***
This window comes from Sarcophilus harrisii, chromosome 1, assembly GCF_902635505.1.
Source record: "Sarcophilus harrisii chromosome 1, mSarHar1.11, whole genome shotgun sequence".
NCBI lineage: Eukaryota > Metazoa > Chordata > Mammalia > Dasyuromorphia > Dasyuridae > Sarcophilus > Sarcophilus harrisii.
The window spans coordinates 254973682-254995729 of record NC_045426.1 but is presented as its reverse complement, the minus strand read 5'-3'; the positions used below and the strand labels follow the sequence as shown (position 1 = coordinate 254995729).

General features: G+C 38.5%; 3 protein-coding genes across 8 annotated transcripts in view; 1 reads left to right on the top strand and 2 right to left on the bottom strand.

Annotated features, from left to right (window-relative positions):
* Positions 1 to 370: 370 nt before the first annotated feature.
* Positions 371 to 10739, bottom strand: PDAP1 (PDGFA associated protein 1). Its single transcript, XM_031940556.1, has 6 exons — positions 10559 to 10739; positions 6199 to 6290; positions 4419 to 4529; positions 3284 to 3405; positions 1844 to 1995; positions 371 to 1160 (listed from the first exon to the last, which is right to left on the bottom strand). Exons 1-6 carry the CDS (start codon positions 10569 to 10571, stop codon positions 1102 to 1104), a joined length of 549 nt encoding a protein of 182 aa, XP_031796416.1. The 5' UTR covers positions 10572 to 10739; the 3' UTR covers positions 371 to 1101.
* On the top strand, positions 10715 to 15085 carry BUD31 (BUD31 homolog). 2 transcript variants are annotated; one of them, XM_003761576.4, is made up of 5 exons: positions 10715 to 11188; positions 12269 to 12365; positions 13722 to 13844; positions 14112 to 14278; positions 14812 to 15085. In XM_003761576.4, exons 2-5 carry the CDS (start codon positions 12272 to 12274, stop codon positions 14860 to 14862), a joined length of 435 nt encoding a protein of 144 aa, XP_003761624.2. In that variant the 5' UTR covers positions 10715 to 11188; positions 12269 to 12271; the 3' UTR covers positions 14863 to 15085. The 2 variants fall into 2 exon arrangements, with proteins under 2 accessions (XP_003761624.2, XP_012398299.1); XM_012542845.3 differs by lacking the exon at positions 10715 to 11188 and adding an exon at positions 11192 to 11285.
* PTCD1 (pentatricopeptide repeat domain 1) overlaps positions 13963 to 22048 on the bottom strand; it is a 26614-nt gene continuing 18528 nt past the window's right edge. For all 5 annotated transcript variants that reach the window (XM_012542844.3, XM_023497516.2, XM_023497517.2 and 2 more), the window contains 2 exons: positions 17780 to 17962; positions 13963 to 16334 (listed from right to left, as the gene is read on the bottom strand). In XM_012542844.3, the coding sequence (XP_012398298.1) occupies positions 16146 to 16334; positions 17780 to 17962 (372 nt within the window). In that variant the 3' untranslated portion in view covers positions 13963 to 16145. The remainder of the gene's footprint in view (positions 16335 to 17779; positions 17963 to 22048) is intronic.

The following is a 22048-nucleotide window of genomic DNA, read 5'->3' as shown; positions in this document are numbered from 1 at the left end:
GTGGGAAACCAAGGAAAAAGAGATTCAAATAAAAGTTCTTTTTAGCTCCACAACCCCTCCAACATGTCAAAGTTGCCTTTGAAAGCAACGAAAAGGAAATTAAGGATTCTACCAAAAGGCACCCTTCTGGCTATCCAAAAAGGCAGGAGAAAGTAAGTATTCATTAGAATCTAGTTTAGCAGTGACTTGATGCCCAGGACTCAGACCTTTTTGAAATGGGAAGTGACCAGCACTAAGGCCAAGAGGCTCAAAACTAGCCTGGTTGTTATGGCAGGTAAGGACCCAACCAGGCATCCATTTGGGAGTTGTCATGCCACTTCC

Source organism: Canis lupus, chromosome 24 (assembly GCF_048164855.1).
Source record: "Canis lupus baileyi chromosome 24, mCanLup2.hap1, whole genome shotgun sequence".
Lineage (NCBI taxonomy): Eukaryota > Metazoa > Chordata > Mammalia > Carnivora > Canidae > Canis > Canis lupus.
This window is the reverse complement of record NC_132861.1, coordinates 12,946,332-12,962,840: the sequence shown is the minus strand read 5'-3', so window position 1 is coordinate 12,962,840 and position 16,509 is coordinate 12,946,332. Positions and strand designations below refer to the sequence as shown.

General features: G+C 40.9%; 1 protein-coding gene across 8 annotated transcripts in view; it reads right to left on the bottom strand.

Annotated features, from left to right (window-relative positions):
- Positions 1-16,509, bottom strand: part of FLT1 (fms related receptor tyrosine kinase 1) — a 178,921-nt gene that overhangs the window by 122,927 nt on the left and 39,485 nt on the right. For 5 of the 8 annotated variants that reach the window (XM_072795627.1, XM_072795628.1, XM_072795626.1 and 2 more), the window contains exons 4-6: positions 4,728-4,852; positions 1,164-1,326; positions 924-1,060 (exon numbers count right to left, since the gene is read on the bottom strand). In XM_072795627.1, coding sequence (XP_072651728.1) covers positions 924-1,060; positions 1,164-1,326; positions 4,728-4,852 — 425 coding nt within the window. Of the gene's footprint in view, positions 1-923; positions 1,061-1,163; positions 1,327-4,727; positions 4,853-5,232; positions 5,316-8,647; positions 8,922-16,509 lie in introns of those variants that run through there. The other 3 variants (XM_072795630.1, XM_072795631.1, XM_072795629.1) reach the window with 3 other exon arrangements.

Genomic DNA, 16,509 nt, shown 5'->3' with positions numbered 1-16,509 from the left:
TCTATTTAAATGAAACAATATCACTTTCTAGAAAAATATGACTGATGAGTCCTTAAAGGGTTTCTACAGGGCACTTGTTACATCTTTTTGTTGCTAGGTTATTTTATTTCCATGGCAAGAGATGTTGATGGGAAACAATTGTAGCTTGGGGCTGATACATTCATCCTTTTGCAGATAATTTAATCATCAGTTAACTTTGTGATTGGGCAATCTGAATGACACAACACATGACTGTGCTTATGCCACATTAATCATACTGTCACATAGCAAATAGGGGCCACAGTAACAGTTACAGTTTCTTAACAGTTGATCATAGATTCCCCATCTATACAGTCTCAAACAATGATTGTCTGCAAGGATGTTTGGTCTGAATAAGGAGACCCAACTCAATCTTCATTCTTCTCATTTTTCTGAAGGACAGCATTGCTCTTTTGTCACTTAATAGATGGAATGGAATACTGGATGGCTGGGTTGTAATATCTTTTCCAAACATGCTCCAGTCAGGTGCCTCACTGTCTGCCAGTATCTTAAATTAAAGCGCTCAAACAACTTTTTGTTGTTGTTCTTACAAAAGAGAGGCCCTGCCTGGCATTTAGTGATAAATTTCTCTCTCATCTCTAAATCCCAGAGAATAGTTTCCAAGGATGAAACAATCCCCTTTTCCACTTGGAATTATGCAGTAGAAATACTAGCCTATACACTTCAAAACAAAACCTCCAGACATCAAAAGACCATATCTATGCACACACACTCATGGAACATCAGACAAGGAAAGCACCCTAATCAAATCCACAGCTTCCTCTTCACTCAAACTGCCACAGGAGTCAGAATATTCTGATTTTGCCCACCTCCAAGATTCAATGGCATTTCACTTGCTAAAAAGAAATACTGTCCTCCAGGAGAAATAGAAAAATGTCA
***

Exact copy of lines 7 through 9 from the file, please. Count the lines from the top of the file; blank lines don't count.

* Positions 1 to 370: 370 nt before the first annotated feature.
* Positions 371 to 10739, bottom strand: PDAP1 (PDGFA associated protein 1). Its single transcript, XM_031940556.1, has 6 exons — positions 10559 to 10739; positions 6199 to 6290; positions 4419 to 4529; positions 3284 to 3405; positions 1844 to 1995; positions 371 to 1160 (listed from the first exon to the last, which is right to left on the bottom strand). Exons 1-6 carry the CDS (start codon positions 10569 to 10571, stop codon positions 1102 to 1104), a joined length of 549 nt encoding a protein of 182 aa, XP_031796416.1. The 5' UTR covers positions 10572 to 10739; the 3' UTR covers positions 371 to 1101.
* On the top strand, positions 10715 to 15085 carry BUD31 (BUD31 homolog). 2 transcript variants are annotated; one of them, XM_003761576.4, is made up of 5 exons: positions 10715 to 11188; positions 12269 to 12365; positions 13722 to 13844; positions 14112 to 14278; positions 14812 to 15085. In XM_003761576.4, exons 2-5 carry the CDS (start codon positions 12272 to 12274, stop codon positions 14860 to 14862), a joined length of 435 nt encoding a protein of 144 aa, XP_003761624.2. In that variant the 5' UTR covers positions 10715 to 11188; positions 12269 to 12271; the 3' UTR covers positions 14863 to 15085. The 2 variants fall into 2 exon arrangements, with proteins under 2 accessions (XP_003761624.2, XP_012398299.1); XM_012542845.3 differs by lacking the exon at positions 10715 to 11188 and adding an exon at positions 11192 to 11285.